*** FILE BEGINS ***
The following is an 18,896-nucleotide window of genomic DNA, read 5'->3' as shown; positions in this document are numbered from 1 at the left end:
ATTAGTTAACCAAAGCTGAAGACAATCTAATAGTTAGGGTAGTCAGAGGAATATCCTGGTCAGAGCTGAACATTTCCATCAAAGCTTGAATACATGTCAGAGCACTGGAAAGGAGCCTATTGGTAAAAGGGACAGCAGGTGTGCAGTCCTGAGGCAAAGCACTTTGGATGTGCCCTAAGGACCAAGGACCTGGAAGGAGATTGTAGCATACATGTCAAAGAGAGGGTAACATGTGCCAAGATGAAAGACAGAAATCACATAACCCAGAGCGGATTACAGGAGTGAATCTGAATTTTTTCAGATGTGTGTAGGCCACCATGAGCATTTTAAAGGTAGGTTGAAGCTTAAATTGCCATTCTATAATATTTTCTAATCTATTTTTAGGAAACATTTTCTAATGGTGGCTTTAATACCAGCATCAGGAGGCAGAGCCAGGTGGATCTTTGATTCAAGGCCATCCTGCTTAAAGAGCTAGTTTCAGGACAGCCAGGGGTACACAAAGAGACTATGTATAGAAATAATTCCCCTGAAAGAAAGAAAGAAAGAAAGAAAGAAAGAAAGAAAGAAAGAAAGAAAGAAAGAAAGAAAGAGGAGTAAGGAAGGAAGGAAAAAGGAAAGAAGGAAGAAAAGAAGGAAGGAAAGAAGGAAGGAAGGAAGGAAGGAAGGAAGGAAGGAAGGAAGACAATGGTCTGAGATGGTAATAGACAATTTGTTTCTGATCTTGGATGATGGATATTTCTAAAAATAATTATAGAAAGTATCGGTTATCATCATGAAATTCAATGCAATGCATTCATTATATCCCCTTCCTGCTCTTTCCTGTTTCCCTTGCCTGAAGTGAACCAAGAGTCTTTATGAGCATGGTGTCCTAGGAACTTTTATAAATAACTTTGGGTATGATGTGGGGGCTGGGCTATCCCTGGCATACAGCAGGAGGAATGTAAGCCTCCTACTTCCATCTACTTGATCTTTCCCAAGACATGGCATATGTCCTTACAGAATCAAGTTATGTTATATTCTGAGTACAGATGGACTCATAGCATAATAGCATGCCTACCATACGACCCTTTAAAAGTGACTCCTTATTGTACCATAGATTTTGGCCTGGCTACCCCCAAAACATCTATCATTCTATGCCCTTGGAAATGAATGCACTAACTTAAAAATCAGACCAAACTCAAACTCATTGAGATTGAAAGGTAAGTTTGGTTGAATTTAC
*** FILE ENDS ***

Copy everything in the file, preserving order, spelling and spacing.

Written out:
The following is an 18,896-nucleotide window of genomic DNA, read 5'->3' as shown; positions in this document are numbered from 1 at the left end:
ATTAGTTAACCAAAGCTGAAGACAATCTAATAGTTAGGGTAGTCAGAGGAATATCCTGGTCAGAGCTGAACATTTCCATCAAAGCTTGAATACATGTCAGAGCACTGGAAAGGAGCCTATTGGTAAAAGGGACAGCAGGTGTGCAGTCCTGAGGCAAAGCACTTTGGATGTGCCCTAAGGACCAAGGACCTGGAAGGAGATTGTAGCATACATGTCAAAGAGAGGGTAACATGTGCCAAGATGAAAGACAGAAATCACATAACCCAGAGCGGATTACAGGAGTGAATCTGAATTTTTTCAGATGTGTGTAGGCCACCATGAGCATTTTAAAGGTAGGTTGAAGCTTAAATTGCCATTCTATAATATTTTCTAATCTATTTTTAGGAAACATTTTCTAATGGTGGCTTTAATACCAGCATCAGGAGGCAGAGCCAGGTGGATCTTTGATTCAAGGCCATCCTGCTTAAAGAGCTAGTTTCAGGACAGCCAGGGGTACACAAAGAGACTATGTATAGAAATAATTCCCCTGAAAGAAAGAAAGAAAGAAAGAAAGAAAGAAAGAAAGAAAGAAAGAAAGAAAGAAAGAAAGAGGAGTAAGGAAGGAAGGAAAAAGGAAAGAAGGAAGAAAAGAAGGAAGGAAAGAAGGAAGGAAGGAAGGAAGGAAGGAAGGAAGGAAGGAAGACAATGGTCTGAGATGGTAATAGACAATTTGTTTCTGATCTTGGATGATGGATATTTCTAAAAATAATTATAGAAAGTATCGGTTATCATCATGAAATTCAATGCAATGCATTCATTATATCCCCTTCCTGCTCTTTCCTGTTTCCCTTGCCTGAAGTGAACCAAGAGTCTTTATGAGCATGGTGTCCTAGGAACTTTTATAAATAACTTTGGGTATGATGTGGGGGCTGGGCTATCCCTGGCATACAGCAGGAGGAATGTAAGCCTCCTACTTCCATCTACTTGATCTTTCCCAAGACATGGCATATGTCCTTACAGAATCAAGTTATGTTATATTCTGAGTACAGATGGACTCATAGCATAATAGCATGCCTACCATACGACCCTTTAAAAGTGACTCCTTATTGTACCATAGATTTTGGCCTGGCTACCCCCAAAACATCTATCATTCTATGCCCTTGGAAATGAATGCACTAACTTAAAAATCAGACCAAACTCAAACTCATTGAGATTGAAAGGTAAGTTTGGTTGAATTTAC